Paramedic Andrea Raine teaching CPR at Sacred Heart School in Redcar

Big hearted school pupils ready to save lives

More than 1,000 young people taught lifesaving skills

North East Ambulance Service (NEAS) supported at least 60 half hour sessions earlier this week to teach nearly 1,800 young people lifesaving skills for Restart a Heart day.

The event was organised in conjunction with the Resuscitation Council (UK), the British Heart Foundation (BHF), which provides the training equipment free of charge as part of its Nation of Lifesavers campaign, and North East Ambulance Service NHS Foundation Trust.

Community Development Officer from NEAS, Alex Mason added: “Our call handlers supported at least 2,200 people ringing 999 last year to do CPR over the telephone in the critical minutes when an ambulance was travelling.  Our crews alone go to around 3,000 patients each year where the patient needs CPR.  As a paramedic or emergency care worker, there can be nothing worse than arriving at a cardiac arrest to find that no one is doing CPR, meaning that they are already on the back foot.  Even with good CPR, defibrillation, drug therapy and treatment it can sometimes be unlikely to get a return of circulation, but the more time without a patient is waiting for help, the more likely the brain will have been starved of oxygen and the chance of surviving to discharge are extremely low.

“This skill is something that people can use for their rest of their lives and maybe one day to save a life.  Teaching the next generation the skills will hopefully give them the confidence to help if there’s ever an occasion when they need to – it’s a skill you never really forget and the more people who have it, the greater the chance that patients in cardiac arrest can recover.”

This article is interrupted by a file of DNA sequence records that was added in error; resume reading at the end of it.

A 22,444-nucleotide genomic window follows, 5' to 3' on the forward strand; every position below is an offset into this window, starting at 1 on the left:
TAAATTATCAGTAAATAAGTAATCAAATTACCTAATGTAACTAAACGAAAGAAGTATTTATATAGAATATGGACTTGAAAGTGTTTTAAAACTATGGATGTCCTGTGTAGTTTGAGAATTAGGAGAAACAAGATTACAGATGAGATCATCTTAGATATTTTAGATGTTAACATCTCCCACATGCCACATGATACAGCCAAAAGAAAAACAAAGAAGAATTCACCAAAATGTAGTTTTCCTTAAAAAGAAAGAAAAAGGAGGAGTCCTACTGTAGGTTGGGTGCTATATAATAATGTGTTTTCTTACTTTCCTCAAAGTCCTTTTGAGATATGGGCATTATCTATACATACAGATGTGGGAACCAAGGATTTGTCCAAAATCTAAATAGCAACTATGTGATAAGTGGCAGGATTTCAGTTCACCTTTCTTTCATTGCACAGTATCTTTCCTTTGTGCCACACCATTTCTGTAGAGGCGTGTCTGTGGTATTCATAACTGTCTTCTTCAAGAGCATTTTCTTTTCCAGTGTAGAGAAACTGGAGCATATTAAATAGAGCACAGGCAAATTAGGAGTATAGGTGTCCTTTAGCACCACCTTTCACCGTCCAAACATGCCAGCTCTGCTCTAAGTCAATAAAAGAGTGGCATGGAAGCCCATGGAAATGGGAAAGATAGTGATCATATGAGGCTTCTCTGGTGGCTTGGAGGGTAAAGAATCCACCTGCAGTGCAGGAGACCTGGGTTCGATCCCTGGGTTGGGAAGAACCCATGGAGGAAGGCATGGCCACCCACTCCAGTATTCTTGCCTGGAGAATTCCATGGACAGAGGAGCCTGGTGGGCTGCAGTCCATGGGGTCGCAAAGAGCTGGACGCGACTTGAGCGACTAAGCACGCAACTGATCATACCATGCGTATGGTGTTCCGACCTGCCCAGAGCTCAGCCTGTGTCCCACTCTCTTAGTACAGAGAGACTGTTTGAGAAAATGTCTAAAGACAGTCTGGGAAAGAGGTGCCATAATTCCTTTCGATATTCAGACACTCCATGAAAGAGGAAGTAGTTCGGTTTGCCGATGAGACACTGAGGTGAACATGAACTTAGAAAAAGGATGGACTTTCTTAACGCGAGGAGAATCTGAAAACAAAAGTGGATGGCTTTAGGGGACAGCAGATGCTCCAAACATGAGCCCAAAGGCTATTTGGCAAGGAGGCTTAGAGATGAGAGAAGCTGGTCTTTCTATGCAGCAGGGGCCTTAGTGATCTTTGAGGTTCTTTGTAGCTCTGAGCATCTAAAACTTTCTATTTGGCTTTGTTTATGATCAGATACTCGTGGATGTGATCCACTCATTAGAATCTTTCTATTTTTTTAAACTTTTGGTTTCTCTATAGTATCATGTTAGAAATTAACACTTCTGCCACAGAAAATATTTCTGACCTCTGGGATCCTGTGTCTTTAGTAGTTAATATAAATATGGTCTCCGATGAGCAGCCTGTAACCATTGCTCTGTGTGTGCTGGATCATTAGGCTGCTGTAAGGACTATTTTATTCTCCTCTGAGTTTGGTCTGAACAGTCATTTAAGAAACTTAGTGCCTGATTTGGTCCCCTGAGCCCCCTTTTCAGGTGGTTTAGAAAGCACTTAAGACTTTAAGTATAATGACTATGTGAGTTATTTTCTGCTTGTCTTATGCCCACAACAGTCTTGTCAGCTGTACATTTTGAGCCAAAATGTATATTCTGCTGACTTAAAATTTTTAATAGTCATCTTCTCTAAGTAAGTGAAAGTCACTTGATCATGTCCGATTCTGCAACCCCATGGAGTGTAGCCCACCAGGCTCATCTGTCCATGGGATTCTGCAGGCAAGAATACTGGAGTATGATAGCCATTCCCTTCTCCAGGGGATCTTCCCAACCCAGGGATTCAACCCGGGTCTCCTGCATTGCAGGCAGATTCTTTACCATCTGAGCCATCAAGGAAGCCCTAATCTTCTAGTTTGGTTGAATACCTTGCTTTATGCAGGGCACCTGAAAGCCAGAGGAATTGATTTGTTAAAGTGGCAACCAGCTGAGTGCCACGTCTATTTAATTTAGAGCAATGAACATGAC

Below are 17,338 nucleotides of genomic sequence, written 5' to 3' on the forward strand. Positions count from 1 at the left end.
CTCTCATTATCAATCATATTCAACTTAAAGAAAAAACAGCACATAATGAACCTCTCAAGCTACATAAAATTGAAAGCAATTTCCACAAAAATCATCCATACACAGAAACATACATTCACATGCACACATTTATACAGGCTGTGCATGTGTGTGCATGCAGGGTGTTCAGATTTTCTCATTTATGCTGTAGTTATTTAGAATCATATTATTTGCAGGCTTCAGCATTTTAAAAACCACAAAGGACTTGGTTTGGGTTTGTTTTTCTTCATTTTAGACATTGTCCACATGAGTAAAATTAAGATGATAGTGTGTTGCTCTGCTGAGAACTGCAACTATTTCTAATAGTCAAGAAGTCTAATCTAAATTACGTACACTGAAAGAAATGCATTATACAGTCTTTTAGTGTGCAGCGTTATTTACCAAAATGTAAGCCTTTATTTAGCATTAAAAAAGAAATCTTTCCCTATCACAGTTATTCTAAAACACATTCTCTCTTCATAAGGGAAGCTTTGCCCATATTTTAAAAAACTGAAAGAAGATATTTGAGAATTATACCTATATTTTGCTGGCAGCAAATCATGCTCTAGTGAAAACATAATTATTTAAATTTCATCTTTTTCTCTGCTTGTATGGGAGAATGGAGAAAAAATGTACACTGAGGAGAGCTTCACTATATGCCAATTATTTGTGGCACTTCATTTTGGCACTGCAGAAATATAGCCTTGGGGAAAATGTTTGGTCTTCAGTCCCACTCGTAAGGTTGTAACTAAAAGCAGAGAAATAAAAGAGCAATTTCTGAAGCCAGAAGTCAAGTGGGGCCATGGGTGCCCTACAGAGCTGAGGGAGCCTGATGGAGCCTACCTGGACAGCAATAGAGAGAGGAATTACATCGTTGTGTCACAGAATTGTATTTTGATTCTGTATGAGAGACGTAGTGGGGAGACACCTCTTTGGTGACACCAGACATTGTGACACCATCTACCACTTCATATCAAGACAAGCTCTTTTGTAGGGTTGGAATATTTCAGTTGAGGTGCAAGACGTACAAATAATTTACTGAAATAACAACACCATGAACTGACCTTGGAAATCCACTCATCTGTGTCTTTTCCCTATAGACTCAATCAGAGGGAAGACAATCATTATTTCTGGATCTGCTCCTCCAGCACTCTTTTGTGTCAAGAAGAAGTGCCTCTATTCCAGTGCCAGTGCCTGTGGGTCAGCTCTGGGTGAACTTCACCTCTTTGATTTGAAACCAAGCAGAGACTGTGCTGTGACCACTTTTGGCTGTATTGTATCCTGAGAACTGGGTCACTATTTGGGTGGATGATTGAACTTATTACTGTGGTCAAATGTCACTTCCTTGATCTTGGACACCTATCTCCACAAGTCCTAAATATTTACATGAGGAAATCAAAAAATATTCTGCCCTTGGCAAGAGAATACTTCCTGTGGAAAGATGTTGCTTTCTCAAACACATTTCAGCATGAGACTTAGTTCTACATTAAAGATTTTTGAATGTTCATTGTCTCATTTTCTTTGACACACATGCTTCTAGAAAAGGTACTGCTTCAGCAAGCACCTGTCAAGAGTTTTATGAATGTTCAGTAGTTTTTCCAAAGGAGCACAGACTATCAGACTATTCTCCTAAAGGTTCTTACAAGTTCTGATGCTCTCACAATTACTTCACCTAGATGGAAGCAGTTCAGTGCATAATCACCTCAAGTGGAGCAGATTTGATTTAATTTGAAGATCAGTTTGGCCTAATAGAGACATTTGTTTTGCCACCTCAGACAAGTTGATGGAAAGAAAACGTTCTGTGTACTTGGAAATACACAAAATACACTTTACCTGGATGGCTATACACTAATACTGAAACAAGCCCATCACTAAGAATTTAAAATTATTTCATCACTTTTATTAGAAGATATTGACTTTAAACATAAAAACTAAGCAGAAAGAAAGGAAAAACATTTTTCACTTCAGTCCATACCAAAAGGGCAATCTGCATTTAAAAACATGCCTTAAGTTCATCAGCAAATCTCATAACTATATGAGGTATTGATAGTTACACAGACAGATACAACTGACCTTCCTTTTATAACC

In Wallsend, 205 students were trained at Churchhill Community College.  Headteacher Elaine Riley, said, “It is so important for any one of us to be able to help if we are ever needed to – you just never know when someone could be a affected by a heart attack or an accident when their breathing stops.  Fifteen children a week die in the UK from a sudden cardiac arrest – that’s 15 too many and if we can save just one of those it would be worth it.”

Student Benjamin Buckton, aged 14, of Battle Hill said: “I found it really interesting and I feel confident now that I could save someone’s life. It is quite hard work to do it properly so the more people that know how to do it, the more likely that when you start getting tired, you can take it in turns.”

Sacred Heart School in Redcar also took part.  Michelle Hill, Assistant Headteacher, said: “We recognise that as well as academic achievement, it is important that our students develop skills for life. Teaching the students the skills of resuscitation will give them the confidence, that if the occasion arises, they will be able to save someone's life. What a wonderful opportunity for them. We are very grateful that there was funding available to train 150 of our students today. Also in the future, these students will be able to be used as ambassadors to train more of our students.”

The BHF’s Nation of Lifesavers campaign aims to equip all young people and adults across the UK with the vital CPR skills to help save a life. To date, nearly one in four secondary schools across the UK have signed up for and are delivering the BHF’s Call Push Rescue training. The simple and interactive kit includes a tutorial DVD which omits the need for an instructor and means the training can be used to teach far more people, led by schools, employers and community groups.

The initiative aims to teach vital CPR skills to all secondary school age children, giving the next generation the skills and confidence to save a life and increasing cardiac arrest survival rates across the UK.

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Copyright 2011 North East Ambulance Service Trust

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